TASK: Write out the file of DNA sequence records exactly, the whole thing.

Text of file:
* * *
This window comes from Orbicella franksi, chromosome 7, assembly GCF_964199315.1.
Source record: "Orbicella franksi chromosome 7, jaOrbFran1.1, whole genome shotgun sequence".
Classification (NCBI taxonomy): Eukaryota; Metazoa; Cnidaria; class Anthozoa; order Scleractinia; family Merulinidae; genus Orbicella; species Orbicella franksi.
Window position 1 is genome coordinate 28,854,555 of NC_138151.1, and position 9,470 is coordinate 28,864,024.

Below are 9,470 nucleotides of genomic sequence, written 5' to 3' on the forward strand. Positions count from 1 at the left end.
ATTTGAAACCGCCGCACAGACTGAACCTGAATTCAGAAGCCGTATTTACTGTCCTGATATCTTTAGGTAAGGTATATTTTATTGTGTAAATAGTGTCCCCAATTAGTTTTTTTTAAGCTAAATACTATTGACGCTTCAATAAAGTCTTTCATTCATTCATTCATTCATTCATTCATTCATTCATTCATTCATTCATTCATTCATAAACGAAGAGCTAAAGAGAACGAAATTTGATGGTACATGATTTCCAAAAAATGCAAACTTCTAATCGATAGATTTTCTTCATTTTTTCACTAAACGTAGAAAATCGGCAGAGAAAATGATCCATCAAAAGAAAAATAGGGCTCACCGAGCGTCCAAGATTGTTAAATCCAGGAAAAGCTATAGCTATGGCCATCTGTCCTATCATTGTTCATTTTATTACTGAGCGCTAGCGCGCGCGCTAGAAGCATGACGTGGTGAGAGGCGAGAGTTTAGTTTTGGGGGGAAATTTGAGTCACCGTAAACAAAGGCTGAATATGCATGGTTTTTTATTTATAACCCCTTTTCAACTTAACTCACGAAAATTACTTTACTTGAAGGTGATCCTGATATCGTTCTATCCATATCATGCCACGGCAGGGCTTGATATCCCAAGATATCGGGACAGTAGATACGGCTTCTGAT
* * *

This window comes from Orbicella franksi, chromosome 7, assembly GCF_964199315.1.
Source record: "Orbicella franksi chromosome 7, jaOrbFran1.1, whole genome shotgun sequence".
Classification (NCBI taxonomy): Eukaryota; Metazoa; Cnidaria; class Anthozoa; order Scleractinia; family Merulinidae; genus Orbicella; species Orbicella franksi.
Window position 1 is genome coordinate 28,854,555 of NC_138151.1, and position 9,470 is coordinate 28,864,024.

Below are 9,470 nucleotides of genomic sequence, written 5' to 3' on the forward strand. Positions count from 1 at the left end.
ATTTGAAACCGCCGCACAGACTGAACCTGAATTCAGAAGCCGTATTTACTGTCCTGATATCTTTAGGTAAGGTATATTTTATTGTGTAAATAGTGTCCCCAATTAGTTTTTTTTAAGCTAAATACTATTGACGCTTCAATAAAGTCTTTCATTCATTCATTCATTCATTCATTCATTCATTCATTCATTCATTCATTCATTCATAAACGAAGAGCTAAAGAGAACGAAATTTGATGGTACATGATTTCCAAAAAATGCAAACTTCTAATCGATAGATTTTCTTCATTTTTTCACTAAACGTAGAAAATCGGCAGAGAAAATGATCCATCAAAAGAAAAATAGGGCTCACCGAGCGTCCAAGATTGTTAAATCCAGGAAAAGCTATAGCTATGGCCATCTGTCCTATCATTGTTCATTTTATTACTGAGCGCTAGCGCGCGCGCTAGAAGCATGACGTGGTGAGAGGCGAGAGTTTAGTTTTGGGGGGAAATTTGAGTCACCGTAAACAAAGGCTGAATATGCATGGTTTTTTATTTATAACCCCTTTTCAACTTAACTCACGAAAATTACTTTACTTGAAGGTGATCCTGATATCGTTCTATCCATATCATGCCACGGCAGGGCTTGATATCCCAAGATATCGGGACAGTAGATACGGCTTCTGAT